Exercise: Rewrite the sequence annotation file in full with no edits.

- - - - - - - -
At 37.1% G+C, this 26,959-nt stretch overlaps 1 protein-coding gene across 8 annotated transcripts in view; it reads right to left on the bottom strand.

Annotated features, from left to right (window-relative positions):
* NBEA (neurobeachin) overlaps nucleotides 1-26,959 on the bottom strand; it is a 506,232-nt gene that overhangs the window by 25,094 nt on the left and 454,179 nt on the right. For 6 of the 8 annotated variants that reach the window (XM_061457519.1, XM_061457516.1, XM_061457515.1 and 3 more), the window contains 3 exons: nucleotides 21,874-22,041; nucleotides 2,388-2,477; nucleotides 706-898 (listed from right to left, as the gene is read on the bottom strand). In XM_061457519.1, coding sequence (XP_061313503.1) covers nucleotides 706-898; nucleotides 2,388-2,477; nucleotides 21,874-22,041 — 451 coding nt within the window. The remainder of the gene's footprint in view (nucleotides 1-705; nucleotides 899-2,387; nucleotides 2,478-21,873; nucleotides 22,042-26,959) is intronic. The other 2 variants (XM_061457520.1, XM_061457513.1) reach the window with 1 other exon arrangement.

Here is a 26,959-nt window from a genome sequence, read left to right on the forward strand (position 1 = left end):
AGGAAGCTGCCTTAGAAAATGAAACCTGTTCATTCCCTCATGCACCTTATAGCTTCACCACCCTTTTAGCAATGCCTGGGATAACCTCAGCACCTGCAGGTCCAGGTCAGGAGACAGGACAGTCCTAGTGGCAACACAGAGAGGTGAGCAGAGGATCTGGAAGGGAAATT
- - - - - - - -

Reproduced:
At 37.1% G+C, this 26,959-nt stretch overlaps 1 protein-coding gene across 8 annotated transcripts in view; it reads right to left on the bottom strand.

Annotated features, from left to right (window-relative positions):
* NBEA (neurobeachin) overlaps nucleotides 1-26,959 on the bottom strand; it is a 506,232-nt gene that overhangs the window by 25,094 nt on the left and 454,179 nt on the right. For 6 of the 8 annotated variants that reach the window (XM_061457519.1, XM_061457516.1, XM_061457515.1 and 3 more), the window contains 3 exons: nucleotides 21,874-22,041; nucleotides 2,388-2,477; nucleotides 706-898 (listed from right to left, as the gene is read on the bottom strand). In XM_061457519.1, coding sequence (XP_061313503.1) covers nucleotides 706-898; nucleotides 2,388-2,477; nucleotides 21,874-22,041 — 451 coding nt within the window. The remainder of the gene's footprint in view (nucleotides 1-705; nucleotides 899-2,387; nucleotides 2,478-21,873; nucleotides 22,042-26,959) is intronic. The other 2 variants (XM_061457520.1, XM_061457513.1) reach the window with 1 other exon arrangement.

Here is a 26,959-nt window from a genome sequence, read left to right on the forward strand (position 1 = left end):
AGGAAGCTGCCTTAGAAAATGAAACCTGTTCATTCCCTCATGCACCTTATAGCTTCACCACCCTTTTAGCAATGCCTGGGATAACCTCAGCACCTGCAGGTCCAGGTCAGGAGACAGGACAGTCCTAGTGGCAACACAGAGAGGTGAGCAGAGGATCTGGAAGGGAAATT